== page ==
States of emergency in advance of Hurricane Irene's expected assault on the East Coast this weekend have led to busted plans likely to affect businesses and travelers' wallets.
Travelers are scrambling to revise airplane and train tickets while hotels deal with canceled reservations.
While major airports remain open, airlines have canceled nearly 1,000 flights.
Jetblue is the first major airline to revise its schedule ahead of Hurricane Irene, pre-canceling 891 flights from Saturday through Monday, with the majority canceled Sunday into Monday. The airline said it will run extra service on Saturday night and Monday night to re-accommodate customers, who are being contacted today by the airline, and put on later flights.
A spokeswoman said the airline has issued waivers for change and cancel fees for many of its East Coast cities from North Carolina to Maine.
Raleigh-Durham Airport Authority told ABC News Friday morning about 100 out of 400 flights have been canceled for Saturday at RDU and it anticipates further disruptions for flights along the East Coast through Monday, Aug. 29.
New Jersey Gov. Chris Christie announced Friday afternoon that all gaming activity in Atlantic City will be suspended as of noon Saturday in coordination with the Division of Gaming Enforcement and Casino Association of New Jersey. It is the third time in the 33-year history of legalized gambling in New Jersey that the city's 11 casinos will be shut down, according to the Associated Press.
Virginia, Maryland, North Carolina, New York, New Jersey, Connecticut and counties in South Carolina have declared states of emergency.
Andy Fink, an evening manager at the Dayton House Resort in Myrtle Beach, S.C., said the effect of Hurricane Irene is not yet as harsh as that of Hurricane Charley in 2004, when the resort had to implement a mandatory evacuation of its guests. But even with the area on watch for a tropical storm, there have been about 20 canceled reservations in two days.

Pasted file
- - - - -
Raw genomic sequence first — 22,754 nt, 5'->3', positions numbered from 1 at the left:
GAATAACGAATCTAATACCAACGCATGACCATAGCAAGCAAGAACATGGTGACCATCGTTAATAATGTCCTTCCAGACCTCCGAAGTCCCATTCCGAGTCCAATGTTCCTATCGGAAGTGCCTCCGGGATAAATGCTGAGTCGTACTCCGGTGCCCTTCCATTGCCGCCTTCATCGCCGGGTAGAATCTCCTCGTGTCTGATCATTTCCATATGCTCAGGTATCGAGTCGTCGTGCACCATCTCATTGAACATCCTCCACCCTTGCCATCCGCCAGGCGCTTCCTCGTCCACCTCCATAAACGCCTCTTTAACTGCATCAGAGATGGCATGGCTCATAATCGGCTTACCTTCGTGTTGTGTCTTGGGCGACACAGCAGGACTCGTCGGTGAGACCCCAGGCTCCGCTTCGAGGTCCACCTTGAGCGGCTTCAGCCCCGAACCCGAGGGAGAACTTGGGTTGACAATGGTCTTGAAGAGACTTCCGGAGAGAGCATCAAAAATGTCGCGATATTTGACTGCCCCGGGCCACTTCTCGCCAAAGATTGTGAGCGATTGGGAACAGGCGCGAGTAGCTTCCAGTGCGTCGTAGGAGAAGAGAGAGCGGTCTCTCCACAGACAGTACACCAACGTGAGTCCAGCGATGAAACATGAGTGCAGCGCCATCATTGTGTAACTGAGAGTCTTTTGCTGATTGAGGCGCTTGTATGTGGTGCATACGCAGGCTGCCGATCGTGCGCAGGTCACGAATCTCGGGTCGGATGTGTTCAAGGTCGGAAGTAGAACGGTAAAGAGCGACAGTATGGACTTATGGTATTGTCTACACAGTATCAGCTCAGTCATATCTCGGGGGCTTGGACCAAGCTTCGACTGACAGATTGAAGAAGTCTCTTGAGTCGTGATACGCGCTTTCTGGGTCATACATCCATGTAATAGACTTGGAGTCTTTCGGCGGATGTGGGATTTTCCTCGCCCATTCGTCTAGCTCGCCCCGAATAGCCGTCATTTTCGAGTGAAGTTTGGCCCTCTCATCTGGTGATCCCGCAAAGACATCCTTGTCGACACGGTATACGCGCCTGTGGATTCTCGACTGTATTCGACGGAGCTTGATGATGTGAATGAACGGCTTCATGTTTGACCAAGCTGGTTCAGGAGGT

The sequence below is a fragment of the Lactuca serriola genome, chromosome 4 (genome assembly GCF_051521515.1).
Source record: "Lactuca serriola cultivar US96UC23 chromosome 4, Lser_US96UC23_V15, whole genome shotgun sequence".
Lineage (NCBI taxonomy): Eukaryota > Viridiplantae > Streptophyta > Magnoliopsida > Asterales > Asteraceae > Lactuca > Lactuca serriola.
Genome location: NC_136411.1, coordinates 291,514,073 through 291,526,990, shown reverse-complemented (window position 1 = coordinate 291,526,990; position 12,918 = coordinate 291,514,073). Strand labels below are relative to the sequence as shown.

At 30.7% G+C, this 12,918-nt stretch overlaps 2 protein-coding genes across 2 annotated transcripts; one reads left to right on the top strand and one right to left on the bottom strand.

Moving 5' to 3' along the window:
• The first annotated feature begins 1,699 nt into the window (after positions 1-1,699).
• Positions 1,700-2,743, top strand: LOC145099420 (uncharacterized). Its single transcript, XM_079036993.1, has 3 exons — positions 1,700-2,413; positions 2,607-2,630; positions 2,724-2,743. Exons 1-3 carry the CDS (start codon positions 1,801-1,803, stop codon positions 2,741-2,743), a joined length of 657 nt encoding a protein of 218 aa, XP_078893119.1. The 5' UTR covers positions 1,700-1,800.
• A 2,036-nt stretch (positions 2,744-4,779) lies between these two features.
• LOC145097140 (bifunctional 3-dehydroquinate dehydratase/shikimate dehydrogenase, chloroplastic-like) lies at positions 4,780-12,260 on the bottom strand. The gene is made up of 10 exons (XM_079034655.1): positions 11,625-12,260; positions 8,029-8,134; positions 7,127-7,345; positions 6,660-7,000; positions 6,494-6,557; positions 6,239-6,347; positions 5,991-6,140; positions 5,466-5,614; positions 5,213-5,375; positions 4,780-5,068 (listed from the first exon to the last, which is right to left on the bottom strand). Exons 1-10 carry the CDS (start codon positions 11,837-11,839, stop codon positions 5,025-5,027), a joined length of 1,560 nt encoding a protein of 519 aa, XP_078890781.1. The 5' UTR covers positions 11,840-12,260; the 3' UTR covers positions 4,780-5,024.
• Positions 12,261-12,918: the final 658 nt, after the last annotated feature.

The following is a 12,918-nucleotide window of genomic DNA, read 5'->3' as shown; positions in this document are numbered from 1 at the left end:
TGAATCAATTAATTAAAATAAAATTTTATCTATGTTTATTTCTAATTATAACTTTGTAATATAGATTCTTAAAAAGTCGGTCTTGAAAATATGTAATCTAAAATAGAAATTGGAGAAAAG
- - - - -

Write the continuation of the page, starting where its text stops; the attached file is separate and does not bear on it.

Fink said many of his guests were from New Jersey and many checked out to return home ahead of the storm.
"One guest left today to get his pets out of their house before they close the roads," Fink said.
At the beginning of the week, the resort, which has a seven-day cancellation policy and a non-refundable deposit, gave guests who wanted to cancel their reservations full refunds, with a $20 service fee for staff services and credit card processing.
Erica Jackson, a guest at the resort from Bristol, Tenn., planned to have her dream beach wedding through the Myrtle Beach Wedding Chapel on Friday and stay in town until Sunday. Instead, her family decided to push the wedding to Wednesday evening and drove back to Tennessee on Thursday.
"It has always been my dream since I was a little girl to get married on the beach," she said.
The resort agreed to give her credit for future use for the block of rooms she reserved.
Ashley Martin, the chapel manager, said out of five weddings scheduled for Saturday, two couples postponed until a later date, one couple canceled completely, and two couples planned to proceed as scheduled.
"One of them is rather large, with a DJ and everything," Martin said. "We told her we could still try but we stressed the electricity could go out."